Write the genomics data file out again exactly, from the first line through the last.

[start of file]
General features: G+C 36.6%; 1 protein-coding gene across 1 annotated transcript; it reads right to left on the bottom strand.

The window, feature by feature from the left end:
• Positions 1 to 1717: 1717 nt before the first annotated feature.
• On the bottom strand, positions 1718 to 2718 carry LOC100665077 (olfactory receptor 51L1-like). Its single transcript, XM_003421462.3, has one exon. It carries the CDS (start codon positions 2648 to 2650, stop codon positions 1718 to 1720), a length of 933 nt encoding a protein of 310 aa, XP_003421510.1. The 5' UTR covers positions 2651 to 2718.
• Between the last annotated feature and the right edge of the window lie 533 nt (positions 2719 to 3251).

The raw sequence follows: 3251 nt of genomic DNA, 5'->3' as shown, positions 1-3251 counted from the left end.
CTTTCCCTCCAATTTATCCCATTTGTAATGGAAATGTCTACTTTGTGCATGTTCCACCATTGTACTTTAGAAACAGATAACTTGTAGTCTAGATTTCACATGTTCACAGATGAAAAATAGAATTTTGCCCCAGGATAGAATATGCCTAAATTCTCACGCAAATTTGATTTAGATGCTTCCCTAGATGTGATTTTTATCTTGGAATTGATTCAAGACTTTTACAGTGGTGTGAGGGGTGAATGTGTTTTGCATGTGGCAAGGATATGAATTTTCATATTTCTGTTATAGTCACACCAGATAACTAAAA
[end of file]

General features: G+C 36.6%; 1 protein-coding gene across 1 annotated transcript; it reads right to left on the bottom strand.

The window, feature by feature from the left end:
• Positions 1 to 1717: 1717 nt before the first annotated feature.
• On the bottom strand, positions 1718 to 2718 carry LOC100665077 (olfactory receptor 51L1-like). Its single transcript, XM_003421462.3, has one exon. It carries the CDS (start codon positions 2648 to 2650, stop codon positions 1718 to 1720), a length of 933 nt encoding a protein of 310 aa, XP_003421510.1. The 5' UTR covers positions 2651 to 2718.
• Between the last annotated feature and the right edge of the window lie 533 nt (positions 2719 to 3251).

The raw sequence follows: 3251 nt of genomic DNA, 5'->3' as shown, positions 1-3251 counted from the left end.
CTTTCCCTCCAATTTATCCCATTTGTAATGGAAATGTCTACTTTGTGCATGTTCCACCATTGTACTTTAGAAACAGATAACTTGTAGTCTAGATTTCACATGTTCACAGATGAAAAATAGAATTTTGCCCCAGGATAGAATATGCCTAAATTCTCACGCAAATTTGATTTAGATGCTTCCCTAGATGTGATTTTTATCTTGGAATTGATTCAAGACTTTTACAGTGGTGTGAGGGGTGAATGTGTTTTGCATGTGGCAAGGATATGAATTTTCATATTTCTGTTATAGTCACACCAGATAACTAAAA